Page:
With medical marijuana already legal in 29 states and even more states considering legalization, some believe that the inevitable next step is an increase in recreational marijuana use among adolescents, but a new study published today in Addiction busted that myth.
“We had done an earlier study published in the Lancet in 2015 of a million adolescents that were surveyed yearly between 1991 and 2014, and found no increase in teen use of cannabis or marijuana. We were surprised by that result,” said Dr. Deborah S. Hasin, an author of the study and professor of epidemiology at Columbia University.
But despite a series of similar studies with the same result, she said, “People were so convinced that medical marijuana laws were going to increase teen use so they questioned the relationship.”
In order to provide a more definite answer, the study authors went back to do a meta-analysis, a look at all the past studies that were rigorous enough to be included. They systematically reviewed 2,999 academic papers to find 11 suitable studies to pool together.
None of the 11 studies, which covered data from 1991 to 2014, found an increase in past-month marijuana use among teens after medical marijuana was legalized in their state.
“Altogether, if there was any weak relationship, it would have been found,” Hasin said. “But there was no evidence for increased recreational marijuana use post medical marijuana legalization in teens.”
However, this study does not mean that teens are unaffected by any type of marijuana legalization.
“Regular marijuana use in teens has been shown to lead to impairments in neurodevelopment, later academic functioning, and occupational achievement. Rightly so, people are concerned about teen use -- whether that’s with medical marijuana legalization or not,” Hasin said. “What we really don’t know about is [the effects of] recreational marijuana laws.”
So far, the data are inconclusive. A 2016 study by Hasin and others showed that there was an increase in teen marijuana use in Washington, but not in Colorado after recreational marijuana was legalized for adults in those two states.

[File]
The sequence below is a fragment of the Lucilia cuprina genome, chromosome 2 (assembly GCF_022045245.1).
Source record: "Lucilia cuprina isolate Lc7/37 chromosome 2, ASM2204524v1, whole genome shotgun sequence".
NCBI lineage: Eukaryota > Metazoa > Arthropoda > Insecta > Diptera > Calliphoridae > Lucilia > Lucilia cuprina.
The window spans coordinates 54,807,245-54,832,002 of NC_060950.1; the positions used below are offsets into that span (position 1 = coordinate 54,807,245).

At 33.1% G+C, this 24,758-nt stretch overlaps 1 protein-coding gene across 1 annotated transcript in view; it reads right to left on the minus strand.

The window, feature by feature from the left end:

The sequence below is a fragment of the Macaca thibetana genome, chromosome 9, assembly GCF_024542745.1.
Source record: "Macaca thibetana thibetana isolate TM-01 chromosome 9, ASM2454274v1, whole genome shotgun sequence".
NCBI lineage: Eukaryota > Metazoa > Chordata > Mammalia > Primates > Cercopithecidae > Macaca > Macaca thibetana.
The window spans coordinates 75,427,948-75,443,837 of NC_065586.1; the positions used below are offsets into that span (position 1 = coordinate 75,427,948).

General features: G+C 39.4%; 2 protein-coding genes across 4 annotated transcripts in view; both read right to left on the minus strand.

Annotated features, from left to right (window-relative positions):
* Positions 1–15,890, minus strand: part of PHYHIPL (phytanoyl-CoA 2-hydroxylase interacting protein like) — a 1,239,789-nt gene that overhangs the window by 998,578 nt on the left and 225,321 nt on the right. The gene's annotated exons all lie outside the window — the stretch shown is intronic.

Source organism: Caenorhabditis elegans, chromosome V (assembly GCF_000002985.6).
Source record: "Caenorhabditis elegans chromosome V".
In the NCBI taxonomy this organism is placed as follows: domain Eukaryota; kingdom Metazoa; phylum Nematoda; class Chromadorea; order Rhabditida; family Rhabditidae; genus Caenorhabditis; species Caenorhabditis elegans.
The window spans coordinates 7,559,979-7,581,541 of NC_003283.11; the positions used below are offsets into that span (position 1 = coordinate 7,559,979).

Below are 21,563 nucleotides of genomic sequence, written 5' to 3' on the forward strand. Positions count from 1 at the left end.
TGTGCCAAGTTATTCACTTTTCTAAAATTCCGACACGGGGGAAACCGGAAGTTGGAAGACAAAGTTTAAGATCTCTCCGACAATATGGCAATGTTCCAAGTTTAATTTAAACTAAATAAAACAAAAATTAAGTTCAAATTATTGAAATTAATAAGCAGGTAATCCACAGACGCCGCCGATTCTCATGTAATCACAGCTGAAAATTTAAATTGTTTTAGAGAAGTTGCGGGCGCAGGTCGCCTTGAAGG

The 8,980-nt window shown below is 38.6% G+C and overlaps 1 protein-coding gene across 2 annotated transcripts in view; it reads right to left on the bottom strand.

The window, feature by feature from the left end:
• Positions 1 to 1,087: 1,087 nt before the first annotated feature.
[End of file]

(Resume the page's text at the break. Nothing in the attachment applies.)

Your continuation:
Dr. M-J Milloy, assistant professor of medicine at the University of British Columbia and research scientist with the BC Centre on Substance Use, agreed that these are the states to closely watch, but said that it’s possible to even see declines in teen use of marijuana in this situation.
“With the current prohibition scheme, teens are still able to access it,” he said. “Hopefully, by forming a public health regulated system -- stores that check IDs instead of dealers who do not -- we may see a decline in teen use.”
Hasin cautioned that, given the economic pressure to commercialize this industry, there’s a need for more regulation in advertisement and the number of retail outlets.
“Americans increasingly see cannabis as a harmless substance,” she said. “But even in adults, people can experience cannabis withdrawal and addiction syndromes. These are all things people need to be aware of instead of thinking that it is natural and therefore risk-free.”
Christy Duan is a psychiatry resident physician at Zucker Hillside Hospital in New York and a resident at the ABC News Medical Unit. Read more of her work at www.christyduan.com.